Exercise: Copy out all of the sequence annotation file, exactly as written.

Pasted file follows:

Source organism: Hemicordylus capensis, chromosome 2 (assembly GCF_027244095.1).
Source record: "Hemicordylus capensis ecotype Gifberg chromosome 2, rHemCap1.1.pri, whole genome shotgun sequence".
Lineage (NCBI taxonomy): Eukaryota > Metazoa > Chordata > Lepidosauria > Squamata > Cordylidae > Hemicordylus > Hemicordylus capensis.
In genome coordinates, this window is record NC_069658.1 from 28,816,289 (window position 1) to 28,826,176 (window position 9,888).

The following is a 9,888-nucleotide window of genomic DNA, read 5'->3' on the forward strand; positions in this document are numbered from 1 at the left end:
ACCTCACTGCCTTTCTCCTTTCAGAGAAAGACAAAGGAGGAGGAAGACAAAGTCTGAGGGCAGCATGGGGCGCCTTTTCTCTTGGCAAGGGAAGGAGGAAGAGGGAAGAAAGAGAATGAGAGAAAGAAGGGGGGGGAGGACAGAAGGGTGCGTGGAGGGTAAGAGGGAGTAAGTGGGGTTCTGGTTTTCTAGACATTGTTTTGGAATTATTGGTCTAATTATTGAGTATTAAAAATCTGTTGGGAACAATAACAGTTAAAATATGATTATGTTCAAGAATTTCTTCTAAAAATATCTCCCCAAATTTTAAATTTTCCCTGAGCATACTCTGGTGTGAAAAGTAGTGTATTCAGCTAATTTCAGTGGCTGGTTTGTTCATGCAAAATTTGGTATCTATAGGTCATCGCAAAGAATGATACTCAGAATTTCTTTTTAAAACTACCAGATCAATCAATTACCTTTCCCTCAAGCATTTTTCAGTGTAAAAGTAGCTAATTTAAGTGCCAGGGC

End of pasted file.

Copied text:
Source organism: Hemicordylus capensis, chromosome 2 (assembly GCF_027244095.1).
Source record: "Hemicordylus capensis ecotype Gifberg chromosome 2, rHemCap1.1.pri, whole genome shotgun sequence".
Lineage (NCBI taxonomy): Eukaryota > Metazoa > Chordata > Lepidosauria > Squamata > Cordylidae > Hemicordylus > Hemicordylus capensis.
In genome coordinates, this window is record NC_069658.1 from 28,816,289 (window position 1) to 28,826,176 (window position 9,888).

The following is a 9,888-nucleotide window of genomic DNA, read 5'->3' on the forward strand; positions in this document are numbered from 1 at the left end:
ACCTCACTGCCTTTCTCCTTTCAGAGAAAGACAAAGGAGGAGGAAGACAAAGTCTGAGGGCAGCATGGGGCGCCTTTTCTCTTGGCAAGGGAAGGAGGAAGAGGGAAGAAAGAGAATGAGAGAAAGAAGGGGGGGGAGGACAGAAGGGTGCGTGGAGGGTAAGAGGGAGTAAGTGGGGTTCTGGTTTTCTAGACATTGTTTTGGAATTATTGGTCTAATTATTGAGTATTAAAAATCTGTTGGGAACAATAACAGTTAAAATATGATTATGTTCAAGAATTTCTTCTAAAAATATCTCCCCAAATTTTAAATTTTCCCTGAGCATACTCTGGTGTGAAAAGTAGTGTATTCAGCTAATTTCAGTGGCTGGTTTGTTCATGCAAAATTTGGTATCTATAGGTCATCGCAAAGAATGATACTCAGAATTTCTTTTTAAAACTACCAGATCAATCAATTACCTTTCCCTCAAGCATTTTTCAGTGTAAAAGTAGCTAATTTAAGTGCCAGGGC